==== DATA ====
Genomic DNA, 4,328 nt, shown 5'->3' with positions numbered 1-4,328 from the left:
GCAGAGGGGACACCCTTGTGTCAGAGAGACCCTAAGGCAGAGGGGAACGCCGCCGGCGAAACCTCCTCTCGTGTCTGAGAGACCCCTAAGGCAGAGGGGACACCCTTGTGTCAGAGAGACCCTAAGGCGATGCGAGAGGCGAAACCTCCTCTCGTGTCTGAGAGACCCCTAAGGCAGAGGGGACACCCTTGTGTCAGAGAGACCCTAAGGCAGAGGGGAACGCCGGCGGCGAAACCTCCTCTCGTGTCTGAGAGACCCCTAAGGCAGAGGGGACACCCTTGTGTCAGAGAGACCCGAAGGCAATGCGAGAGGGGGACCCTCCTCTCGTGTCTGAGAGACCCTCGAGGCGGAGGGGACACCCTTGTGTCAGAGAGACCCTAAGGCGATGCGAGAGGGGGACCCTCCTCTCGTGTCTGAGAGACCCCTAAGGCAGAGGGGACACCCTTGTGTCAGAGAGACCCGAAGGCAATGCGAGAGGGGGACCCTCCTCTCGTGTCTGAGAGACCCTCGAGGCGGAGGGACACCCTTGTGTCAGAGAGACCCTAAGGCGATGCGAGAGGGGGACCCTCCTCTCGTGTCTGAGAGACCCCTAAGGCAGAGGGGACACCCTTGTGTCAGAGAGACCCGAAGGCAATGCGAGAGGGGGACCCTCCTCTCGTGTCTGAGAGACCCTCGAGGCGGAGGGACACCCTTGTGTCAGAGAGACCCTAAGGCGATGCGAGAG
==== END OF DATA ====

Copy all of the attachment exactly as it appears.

Genomic DNA, 4,328 nt, shown 5'->3' with positions numbered 1-4,328 from the left:
GCAGAGGGGACACCCTTGTGTCAGAGAGACCCTAAGGCAGAGGGGAACGCCGCCGGCGAAACCTCCTCTCGTGTCTGAGAGACCCCTAAGGCAGAGGGGACACCCTTGTGTCAGAGAGACCCTAAGGCGATGCGAGAGGCGAAACCTCCTCTCGTGTCTGAGAGACCCCTAAGGCAGAGGGGACACCCTTGTGTCAGAGAGACCCTAAGGCAGAGGGGAACGCCGGCGGCGAAACCTCCTCTCGTGTCTGAGAGACCCCTAAGGCAGAGGGGACACCCTTGTGTCAGAGAGACCCGAAGGCAATGCGAGAGGGGGACCCTCCTCTCGTGTCTGAGAGACCCTCGAGGCGGAGGGGACACCCTTGTGTCAGAGAGACCCTAAGGCGATGCGAGAGGGGGACCCTCCTCTCGTGTCTGAGAGACCCCTAAGGCAGAGGGGACACCCTTGTGTCAGAGAGACCCGAAGGCAATGCGAGAGGGGGACCCTCCTCTCGTGTCTGAGAGACCCTCGAGGCGGAGGGACACCCTTGTGTCAGAGAGACCCTAAGGCGATGCGAGAGGGGGACCCTCCTCTCGTGTCTGAGAGACCCCTAAGGCAGAGGGGACACCCTTGTGTCAGAGAGACCCGAAGGCAATGCGAGAGGGGGACCCTCCTCTCGTGTCTGAGAGACCCTCGAGGCGGAGGGACACCCTTGTGTCAGAGAGACCCTAAGGCGATGCGAGAG